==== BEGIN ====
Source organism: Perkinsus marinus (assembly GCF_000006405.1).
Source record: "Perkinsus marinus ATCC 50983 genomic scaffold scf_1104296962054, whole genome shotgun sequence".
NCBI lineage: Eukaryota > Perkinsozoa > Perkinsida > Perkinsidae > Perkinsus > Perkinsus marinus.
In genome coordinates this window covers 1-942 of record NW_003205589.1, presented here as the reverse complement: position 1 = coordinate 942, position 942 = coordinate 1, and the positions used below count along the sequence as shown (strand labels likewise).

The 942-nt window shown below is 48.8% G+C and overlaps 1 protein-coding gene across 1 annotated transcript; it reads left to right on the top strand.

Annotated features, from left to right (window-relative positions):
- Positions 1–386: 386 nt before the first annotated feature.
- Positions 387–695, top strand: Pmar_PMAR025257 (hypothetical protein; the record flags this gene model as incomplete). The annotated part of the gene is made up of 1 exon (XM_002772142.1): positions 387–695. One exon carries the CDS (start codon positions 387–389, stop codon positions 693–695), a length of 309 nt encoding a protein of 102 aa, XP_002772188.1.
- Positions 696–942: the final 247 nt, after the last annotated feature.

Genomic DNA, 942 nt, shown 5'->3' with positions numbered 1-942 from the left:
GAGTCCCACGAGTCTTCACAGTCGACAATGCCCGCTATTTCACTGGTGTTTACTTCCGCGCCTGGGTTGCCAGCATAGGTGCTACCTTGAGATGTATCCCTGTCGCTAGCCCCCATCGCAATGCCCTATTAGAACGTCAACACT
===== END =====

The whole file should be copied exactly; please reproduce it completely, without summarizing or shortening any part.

Source organism: Perkinsus marinus (assembly GCF_000006405.1).
Source record: "Perkinsus marinus ATCC 50983 genomic scaffold scf_1104296962054, whole genome shotgun sequence".
NCBI lineage: Eukaryota > Perkinsozoa > Perkinsida > Perkinsidae > Perkinsus > Perkinsus marinus.
In genome coordinates this window covers 1-942 of record NW_003205589.1, presented here as the reverse complement: position 1 = coordinate 942, position 942 = coordinate 1, and the positions used below count along the sequence as shown (strand labels likewise).

The 942-nt window shown below is 48.8% G+C and overlaps 1 protein-coding gene across 1 annotated transcript; it reads left to right on the top strand.

Annotated features, from left to right (window-relative positions):
- Positions 1–386: 386 nt before the first annotated feature.
- Positions 387–695, top strand: Pmar_PMAR025257 (hypothetical protein; the record flags this gene model as incomplete). The annotated part of the gene is made up of 1 exon (XM_002772142.1): positions 387–695. One exon carries the CDS (start codon positions 387–389, stop codon positions 693–695), a length of 309 nt encoding a protein of 102 aa, XP_002772188.1.
- Positions 696–942: the final 247 nt, after the last annotated feature.

Genomic DNA, 942 nt, shown 5'->3' with positions numbered 1-942 from the left:
GAGTCCCACGAGTCTTCACAGTCGACAATGCCCGCTATTTCACTGGTGTTTACTTCCGCGCCTGGGTTGCCAGCATAGGTGCTACCTTGAGATGTATCCCTGTCGCTAGCCCCCATCGCAATGCCCTATTAGAACGTCAACACT